The Office Middlesex District Attorney Marian Ryan has reported this memo regarding Covid-19 vaccine scams targeting seniors:
Beware: Scammers are targeting seniors online and by phone offering to drive them to a Massachusetts vaccination site for a hefty payment. Seniors in Middlesex County could be at risk for Covid-19 related scams. Only take a ride from someone you know and trust.
For more information, join the Senior Scams Zoom presentation, set for 11 a.m. Tuesday, March 16.
If you need assistance, contact your local police department (781-643-1212 in Arlington) or the Arlington Council on Aging at 781-316-3400.
The Federal Trade Commission (FTC) is sharing these tips to avoid vaccine related scams:
The town Council on Aging has received a grant through the Lahey Hospital & Medical Center Community Benefits Program.
Department of Health and Human Services Director Christine Bongiorno and Council on Aging Director Kristine Shah report that the grant for $11,860 will be used to help decrease barriers between underserved minority populations of older adults in Arlington and their access to transportation.
As part of the project, the Arlington CoA will provide free curb-to-curb transportation to in-person medical appointments for underserved senior populations in Arlington. The CoA will use its accessible passenger vans as well as partner with a local taxi/livery company to provide the rides.
UPDATED, Sept. 7: The Council on Aging through the Arlington Health & Human Services Charitable Corp. held the Arlington For All Ages 5K Race on Sept. 5 and 6. Because of Covid-19, the race took place virtually.
Over 60 runners registered, and donations of support added more than $2,000 toward the capital campaign.
The top three winners in male and female categories are listed below. Kristine Shah, executive director of the Council on Aging, recognized Dick Smith, winner in the over-90 category, with a time of 61.19.
In response to the coronavirus, town officials announced Wednesday, March 11, that all Arlington Senior Center programming is suspended until further notice.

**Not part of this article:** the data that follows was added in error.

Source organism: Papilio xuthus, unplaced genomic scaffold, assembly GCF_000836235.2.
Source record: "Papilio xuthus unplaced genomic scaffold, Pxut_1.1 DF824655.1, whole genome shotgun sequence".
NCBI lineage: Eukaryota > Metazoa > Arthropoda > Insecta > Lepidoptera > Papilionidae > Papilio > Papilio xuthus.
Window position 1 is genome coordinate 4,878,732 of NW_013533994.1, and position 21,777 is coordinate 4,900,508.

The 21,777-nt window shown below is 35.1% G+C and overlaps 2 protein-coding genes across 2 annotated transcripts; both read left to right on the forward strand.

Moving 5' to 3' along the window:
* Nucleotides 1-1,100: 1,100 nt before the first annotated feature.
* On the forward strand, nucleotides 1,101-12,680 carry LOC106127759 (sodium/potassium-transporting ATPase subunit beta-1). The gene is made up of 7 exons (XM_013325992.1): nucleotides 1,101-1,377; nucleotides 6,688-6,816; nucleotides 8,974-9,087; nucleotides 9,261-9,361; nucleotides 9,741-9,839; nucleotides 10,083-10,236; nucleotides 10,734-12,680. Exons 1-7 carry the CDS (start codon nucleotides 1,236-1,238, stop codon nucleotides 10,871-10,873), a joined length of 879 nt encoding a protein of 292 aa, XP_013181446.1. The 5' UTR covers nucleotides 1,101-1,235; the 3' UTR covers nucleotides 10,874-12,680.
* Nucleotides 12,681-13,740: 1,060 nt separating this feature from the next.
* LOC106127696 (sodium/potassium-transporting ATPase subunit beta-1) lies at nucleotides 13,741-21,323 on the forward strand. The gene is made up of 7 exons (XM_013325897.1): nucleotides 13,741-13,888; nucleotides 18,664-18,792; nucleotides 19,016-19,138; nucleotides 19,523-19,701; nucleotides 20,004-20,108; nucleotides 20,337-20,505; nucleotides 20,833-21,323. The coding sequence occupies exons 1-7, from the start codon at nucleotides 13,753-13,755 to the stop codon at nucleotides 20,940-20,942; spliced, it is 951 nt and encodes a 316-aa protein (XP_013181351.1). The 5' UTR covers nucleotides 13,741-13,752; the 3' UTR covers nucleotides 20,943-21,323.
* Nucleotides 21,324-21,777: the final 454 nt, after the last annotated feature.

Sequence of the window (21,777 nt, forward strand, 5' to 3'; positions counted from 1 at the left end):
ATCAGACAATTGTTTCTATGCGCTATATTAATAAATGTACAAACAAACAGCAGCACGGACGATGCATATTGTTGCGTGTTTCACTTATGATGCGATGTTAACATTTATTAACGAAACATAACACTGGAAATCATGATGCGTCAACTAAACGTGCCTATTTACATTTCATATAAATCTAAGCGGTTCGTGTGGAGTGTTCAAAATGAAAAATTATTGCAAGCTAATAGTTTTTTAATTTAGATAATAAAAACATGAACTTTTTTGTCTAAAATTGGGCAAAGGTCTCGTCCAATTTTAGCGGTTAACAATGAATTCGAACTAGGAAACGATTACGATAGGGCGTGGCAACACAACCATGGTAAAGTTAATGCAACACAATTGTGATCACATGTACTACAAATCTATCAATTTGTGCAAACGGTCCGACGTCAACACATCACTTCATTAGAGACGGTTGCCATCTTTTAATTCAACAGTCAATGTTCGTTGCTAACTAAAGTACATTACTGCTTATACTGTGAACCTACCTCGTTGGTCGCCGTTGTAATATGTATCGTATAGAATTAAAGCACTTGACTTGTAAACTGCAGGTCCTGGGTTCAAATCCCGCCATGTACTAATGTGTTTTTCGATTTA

Senior transportation services will continue to run, to ensure Arlington's senior population can make it to vital appointments.
Funds sought to equip new center, seeking to make it a destination for all residents
The Arlington Senior Center is undergoing its first renovation since the 1980s.
This project seeks to deliver a 21st-century facility aimed at meeting the unique and evolving needs of its residents, ultimately transforming the Arlington Senior Center as we know it into the Arlington Community Center.
The Council on Aging and Arlington Senior Association have launched a campaign to raise $300,000 in order to fully furnish and equip the new Arlington Community Center.
New accommodations will ensure a modern, comfortable and accessible space that is truly a destination for Arlington’s residents.
The 10-annual Arlington for All Ages 5K Road Race was held at 10 a.m. Sunday, Sept. 8, in front of Town Hall, finishing at 27 Maple St.
At the 2019 finish line in front of the Senior Center, organizers plan to have fun activities for all ages as all cheer on the runners from age 8 to 88.
UPDATED, June 18: How will an $8 million building project better serve Arlington’s seniors? That question, and free ice cream treats, drew about 50 people out on a chilly, rainy afternoon to a presentation on upcoming renovations planned for the Arlington Senior Center.
The June 13 event’s featured speakers were Jennifer Raitt, Arlington’s director of planning and community development and secretary to the Redevelopment Board, and Christine Bongiorno, the town’s director of Health and Human Services.
Malcolm Hamilton, president of the nonprofit Arlington Seniors Association (ASA), and Susan Carp, director of the Arlington Council on Aging (CoA), also contributed to the discussion.
UPDATED, May 26: Concern about rising taxes in the light of reassessed properties and two June votes spurred 86 people to crowd into the mural room at the Senior Center on Thursday, May 23.
Seeking ways to address costs, they came for some hope and got information about how the town can help. Some of the programs are not well-enough known, as indicated by how few use them.
"We do not have an answer for everything," said Susan Carp, executive director of the Council on Aging (CoA). "I'm not going to sugar-coat this ...."